The cobra loose in Grand Prairie has taken to Twitter to state its case

·4 min read

The venomous snake that went missing in Grand Prairie has taken to Twitter to advocate for education about snakes, taunt authorities in their efforts to capture the serpent and give people a laugh.

It was bound to happen. There are too many good pop culture references to use, like the nemesis of G.I. Joe, Cobra, or the martial artists with a track record of questionable-at-best ethics from “Cobra Kai.”

Police and animal control in Grand Prairie have been searching for the African banded cobra since Tuesday, when it escaped from its owner’s house in the 1800 block of Cherry Street.

Grand Prairie police and firefighters notified area hospitals Tuesday of the missing snake, triggering a protocol with Parkland Memorial Hospital in Dallas to be prepared to treat any bites people receive from the snake.

A police spokesman said the snake is still evading arrest (actually he said it was “still on the run,” but that doesn’t seem as apropos) and the search is still on.

And while an African banded cobra bite isn’t a joke — a bite from the snake is fatal if not treated immediately — the creator of the Twitter page is bringing some humor to an otherwise scary (understatement of the week?) situation.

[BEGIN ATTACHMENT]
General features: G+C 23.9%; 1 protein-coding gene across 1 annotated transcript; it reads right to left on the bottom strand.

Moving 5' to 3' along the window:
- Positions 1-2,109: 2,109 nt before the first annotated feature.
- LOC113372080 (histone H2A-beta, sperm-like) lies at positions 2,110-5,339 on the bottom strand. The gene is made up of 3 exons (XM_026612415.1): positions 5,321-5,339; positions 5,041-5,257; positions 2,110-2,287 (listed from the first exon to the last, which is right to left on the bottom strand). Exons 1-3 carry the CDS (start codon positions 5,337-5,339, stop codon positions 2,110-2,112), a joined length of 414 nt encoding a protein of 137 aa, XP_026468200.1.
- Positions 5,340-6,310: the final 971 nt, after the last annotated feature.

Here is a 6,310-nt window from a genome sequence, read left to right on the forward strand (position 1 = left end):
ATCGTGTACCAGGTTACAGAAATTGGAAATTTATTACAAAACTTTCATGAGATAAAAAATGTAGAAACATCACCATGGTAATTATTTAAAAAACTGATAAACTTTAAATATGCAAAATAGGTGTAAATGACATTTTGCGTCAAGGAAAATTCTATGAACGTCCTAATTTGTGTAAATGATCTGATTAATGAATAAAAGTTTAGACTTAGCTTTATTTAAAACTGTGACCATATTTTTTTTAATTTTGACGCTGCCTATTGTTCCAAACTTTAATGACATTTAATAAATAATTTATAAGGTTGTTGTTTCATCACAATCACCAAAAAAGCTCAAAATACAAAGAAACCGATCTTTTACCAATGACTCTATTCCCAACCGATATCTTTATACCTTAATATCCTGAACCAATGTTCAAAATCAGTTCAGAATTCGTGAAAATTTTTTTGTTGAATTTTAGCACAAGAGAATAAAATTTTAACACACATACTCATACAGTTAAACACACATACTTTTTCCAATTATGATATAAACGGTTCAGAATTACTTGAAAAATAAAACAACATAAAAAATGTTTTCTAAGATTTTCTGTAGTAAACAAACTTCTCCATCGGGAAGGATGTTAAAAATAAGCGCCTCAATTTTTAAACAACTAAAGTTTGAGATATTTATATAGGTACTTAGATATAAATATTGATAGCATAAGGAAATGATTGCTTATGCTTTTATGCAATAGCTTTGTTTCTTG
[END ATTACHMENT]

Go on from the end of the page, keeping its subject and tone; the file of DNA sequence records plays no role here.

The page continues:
The fictitious escapades of the cobra have taken it all over the place, like an unspecified bazaar where Grand Prairie Cobra, which we’ll just call GPC for now, had a rather uncomfortable family reunion.

GPC has taken some breaks to watch “Karate Kid” and found that it relates to the ideology of Cobra Kai.

And the snake has opened up about its battle with body dysmorphia and how photos in the news have exacerbated the struggle.

“The camera does add ten pounds,” GPC tweeted.

It’s even posted a selfie, wearing a top hat and with a well-grown mustache.

The snake has a Twitterverse nemesis outside the authorities trying to track it down, too.

The Grand Prairie mongoose Twitter, or @GrandMongoose, is hunting for the snake. Mongooses — not mongeese, we double checked just to be sure — are natural predators to venomous snakes.

The Grand Prairie Cobra (or, rather the human behind the Twitter who stayed in character the whole time) declined a phone interview, citing fears the authorities may trace its calls.

The cobra said it created the Twitter to defend itself and its species.

“After the initial news reports I couldn’t stand by and let them drag my species through the mud,” the anonymous tweeter said in a message on the social media platform. “I’m honestly scared myself and should be left alone. I mean no harm and hope the metroplex can embrace me as their own.”

But, the snake Twitter manager said, it is important to stay away and while the snake shouldn’t be punished for existing, if you see it, you should call 911.

GPC did say it’s important for parents to make sure their kids know not to go anywhere near it, should they see it.

“Kids should definitely stay away. But kids, we snakes are cool,” GPC said in a Twitter direct message. “Just have a parent take you to the Fort Worth Zoo and see other snakes and learn more about us.”

Grand Prairie police agree on that point. They’ve gone to Twitter themselves and urged anybody who sees any venomous snake, which is a prohibited animal to own under Dallas County rules, should get away from it and call 911.

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